Misdemeanor Expungement/Vacating Lawyer Vancouver, WA
Under Washington law, some misdemeanor convictions can be removed from your record through an expungement process. In fact, a significant number of misdemeanors can be removed under RCW 9.96.050, but some cannot be removed at all. First, you have to complete all the terms and conditions of your sentence. Then a period of time has to go by after completing the terms and conditions of your sentence (three years for most misdemeanors and five for DV offenses). Second, you have to have a misdemeanor conviction that is eligible for vacation. The misdemeanor vacation statute specifies that the following cannot be removed RCW 46.61.502 (driving while under the influence), 46.61.504 (actual physical control while under the influence), 9.91.020 (operating a railroad, etc. while intoxicated), or the offense is considered a “prior offense” under RCW 46.61.5055 and the person asking for the vacation has had a subsequent alcohol or drug violation within ten years of the date of arrest for the prior offense; The offense was any misdemeanor or gross misdemeanor violation, including attempt, of chapter 9.68 RCW (obscenity and pornography), chapter 9.68A RCW (sexual exploitation of children), or chapter 9A.44 RCW (sex offenses). Finally, the you want vacated was a violent offense as defined in RCW 9.94A.030 or an attempt to commit a violent offense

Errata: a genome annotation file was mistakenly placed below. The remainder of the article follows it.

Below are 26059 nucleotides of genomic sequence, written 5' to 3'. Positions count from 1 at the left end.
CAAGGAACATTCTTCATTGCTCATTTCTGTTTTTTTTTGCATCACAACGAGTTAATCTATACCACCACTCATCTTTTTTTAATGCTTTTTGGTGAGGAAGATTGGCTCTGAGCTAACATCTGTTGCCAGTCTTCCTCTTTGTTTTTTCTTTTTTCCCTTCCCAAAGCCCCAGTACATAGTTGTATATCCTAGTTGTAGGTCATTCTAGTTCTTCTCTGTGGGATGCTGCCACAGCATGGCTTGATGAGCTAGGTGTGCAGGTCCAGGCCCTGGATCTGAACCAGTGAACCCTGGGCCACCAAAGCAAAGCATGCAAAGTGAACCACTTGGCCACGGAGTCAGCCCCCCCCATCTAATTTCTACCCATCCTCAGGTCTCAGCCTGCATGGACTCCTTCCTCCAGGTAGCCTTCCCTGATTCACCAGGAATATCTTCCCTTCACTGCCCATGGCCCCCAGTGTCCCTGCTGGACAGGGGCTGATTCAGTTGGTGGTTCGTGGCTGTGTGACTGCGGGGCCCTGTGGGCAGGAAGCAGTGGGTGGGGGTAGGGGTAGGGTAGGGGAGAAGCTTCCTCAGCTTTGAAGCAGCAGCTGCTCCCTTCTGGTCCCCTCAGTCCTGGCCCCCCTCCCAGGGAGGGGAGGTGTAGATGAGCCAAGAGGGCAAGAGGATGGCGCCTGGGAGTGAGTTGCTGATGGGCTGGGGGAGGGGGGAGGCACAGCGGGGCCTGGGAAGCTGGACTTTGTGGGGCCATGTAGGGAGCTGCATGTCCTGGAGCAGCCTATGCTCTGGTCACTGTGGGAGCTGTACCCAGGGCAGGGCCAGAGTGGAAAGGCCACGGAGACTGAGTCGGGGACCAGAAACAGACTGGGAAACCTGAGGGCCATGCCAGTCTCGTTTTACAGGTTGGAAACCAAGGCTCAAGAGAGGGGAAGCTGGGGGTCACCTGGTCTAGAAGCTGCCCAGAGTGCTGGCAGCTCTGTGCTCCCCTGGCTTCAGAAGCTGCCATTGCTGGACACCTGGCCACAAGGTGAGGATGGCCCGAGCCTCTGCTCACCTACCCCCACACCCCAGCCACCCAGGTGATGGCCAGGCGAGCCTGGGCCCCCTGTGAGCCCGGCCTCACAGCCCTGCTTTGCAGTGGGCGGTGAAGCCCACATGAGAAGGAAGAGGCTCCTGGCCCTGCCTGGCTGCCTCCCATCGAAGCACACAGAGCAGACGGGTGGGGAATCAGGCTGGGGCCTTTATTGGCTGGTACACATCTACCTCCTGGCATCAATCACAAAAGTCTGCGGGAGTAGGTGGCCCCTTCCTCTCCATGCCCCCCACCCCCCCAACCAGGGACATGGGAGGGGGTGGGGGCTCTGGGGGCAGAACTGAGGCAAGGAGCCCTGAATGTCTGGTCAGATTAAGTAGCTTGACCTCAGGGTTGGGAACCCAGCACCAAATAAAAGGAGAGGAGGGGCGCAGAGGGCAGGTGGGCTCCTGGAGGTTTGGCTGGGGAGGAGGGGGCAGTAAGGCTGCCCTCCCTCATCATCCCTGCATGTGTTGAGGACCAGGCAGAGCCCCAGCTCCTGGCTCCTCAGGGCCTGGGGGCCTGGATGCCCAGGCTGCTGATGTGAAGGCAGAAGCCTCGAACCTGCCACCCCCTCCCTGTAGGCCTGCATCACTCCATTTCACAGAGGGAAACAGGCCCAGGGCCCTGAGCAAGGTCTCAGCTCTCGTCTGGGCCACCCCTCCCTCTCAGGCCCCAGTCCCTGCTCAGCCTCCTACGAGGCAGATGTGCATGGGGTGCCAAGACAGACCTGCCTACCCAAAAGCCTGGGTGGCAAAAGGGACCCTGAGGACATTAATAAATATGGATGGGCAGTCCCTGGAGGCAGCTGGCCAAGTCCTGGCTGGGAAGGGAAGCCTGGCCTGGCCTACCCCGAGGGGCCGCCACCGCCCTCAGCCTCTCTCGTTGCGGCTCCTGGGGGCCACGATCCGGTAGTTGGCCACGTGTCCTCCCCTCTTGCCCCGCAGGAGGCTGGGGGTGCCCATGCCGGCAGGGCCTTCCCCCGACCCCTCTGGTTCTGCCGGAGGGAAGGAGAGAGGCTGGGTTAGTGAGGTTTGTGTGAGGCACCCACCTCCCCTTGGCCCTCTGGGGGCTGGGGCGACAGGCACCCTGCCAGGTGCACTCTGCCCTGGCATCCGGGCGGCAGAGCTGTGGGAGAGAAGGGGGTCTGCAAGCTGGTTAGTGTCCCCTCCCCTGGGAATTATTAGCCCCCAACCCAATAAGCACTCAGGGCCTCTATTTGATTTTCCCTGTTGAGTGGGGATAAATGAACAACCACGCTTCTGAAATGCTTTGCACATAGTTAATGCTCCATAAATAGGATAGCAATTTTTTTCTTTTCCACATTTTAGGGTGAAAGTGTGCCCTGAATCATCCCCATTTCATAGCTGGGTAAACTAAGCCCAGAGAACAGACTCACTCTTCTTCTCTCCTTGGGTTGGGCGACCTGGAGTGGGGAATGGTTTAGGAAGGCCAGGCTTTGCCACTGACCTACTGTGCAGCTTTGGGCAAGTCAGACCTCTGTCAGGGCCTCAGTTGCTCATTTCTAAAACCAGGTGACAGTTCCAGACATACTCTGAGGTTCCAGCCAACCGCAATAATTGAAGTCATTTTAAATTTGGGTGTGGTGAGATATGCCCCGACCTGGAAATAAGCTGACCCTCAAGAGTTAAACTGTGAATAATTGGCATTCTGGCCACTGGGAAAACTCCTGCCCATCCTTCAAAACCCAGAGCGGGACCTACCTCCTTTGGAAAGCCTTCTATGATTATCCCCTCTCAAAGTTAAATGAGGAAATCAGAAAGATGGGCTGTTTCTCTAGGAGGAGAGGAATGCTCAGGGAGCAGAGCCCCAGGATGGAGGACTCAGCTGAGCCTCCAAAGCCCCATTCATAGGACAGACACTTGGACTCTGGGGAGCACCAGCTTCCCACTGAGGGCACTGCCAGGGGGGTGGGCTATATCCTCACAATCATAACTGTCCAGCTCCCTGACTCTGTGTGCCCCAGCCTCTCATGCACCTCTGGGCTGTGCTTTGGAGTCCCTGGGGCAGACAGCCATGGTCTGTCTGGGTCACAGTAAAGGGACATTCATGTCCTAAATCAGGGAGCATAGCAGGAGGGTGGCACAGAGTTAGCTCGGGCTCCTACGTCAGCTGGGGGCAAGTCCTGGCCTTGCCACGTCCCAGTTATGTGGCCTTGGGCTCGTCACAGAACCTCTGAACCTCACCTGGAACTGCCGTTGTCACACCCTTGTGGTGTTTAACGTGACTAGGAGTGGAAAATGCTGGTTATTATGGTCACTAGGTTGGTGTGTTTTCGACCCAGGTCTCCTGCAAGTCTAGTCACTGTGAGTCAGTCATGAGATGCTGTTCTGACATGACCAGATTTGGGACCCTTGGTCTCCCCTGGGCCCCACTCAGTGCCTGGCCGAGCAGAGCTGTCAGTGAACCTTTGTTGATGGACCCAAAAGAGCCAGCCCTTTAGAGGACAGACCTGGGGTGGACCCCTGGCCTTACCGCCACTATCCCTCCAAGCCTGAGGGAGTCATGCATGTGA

Misdemeanor Expungement Questions?
Details Surrounding Expungement/Vacating
First, you cannot have any charges pending in any other jurisdiction. Moreover, you cannot have a subsequent criminal conviction, meaning you cannot go back and remove a conviction for an offense after you have plead or been found guilty for a crime after you were convicted of the crime you want removed. Sometimes people do not realize that they are pleading guilty to a criminal offense, like Driving While Suspended in the Third Degree and as a result, they make themselves ineligible to have the conviction they want removed vacated under the law.
However, there is an exception for convictions for prostitution if you were a “victim”. In relevant part, the statute specifically states that,
(3) Subject to RCW 9.96.070, every person convicted of prostitution under RCW 9A.88.030 who committed the offense as a result of being a victim of trafficking, RCW 9A.40.100, promoting prostitution in the first degree, RCW 9A.88.070, promoting commercial sexual abuse of a minor, RCW 9.68A.101, or trafficking in persons under the trafficking victims protection act of 2000, 22 U.S.C. Sec. 7101 et seq. may apply to the sentencing court for vacation of the applicant’s record of conviction for the prostitution offense. An applicant may not have the record of conviction for prostitution vacated if any one of the following is present:
(a) There are any criminal charges against the applicant pending in any court of this state or another state, or in any federal court, for any crime other than prostitution or
(b) The offender has been convicted of another crime, except prostitution, in this state, another state, or federal court since the date of conviction.
Results of a Successful Expungement/Vacating Process
Once the court vacates a record of conviction, the fact that the person has been convicted of the offense shall not be included in the person criminal history for purposes of determining a sentence in any subsequent conviction, and the person shall be released from all penalties and disabilities resulting from the offense. For all purposes, including responding to questions on employment applications, the law allows the person to state that he or she has never been convicted of that crime.
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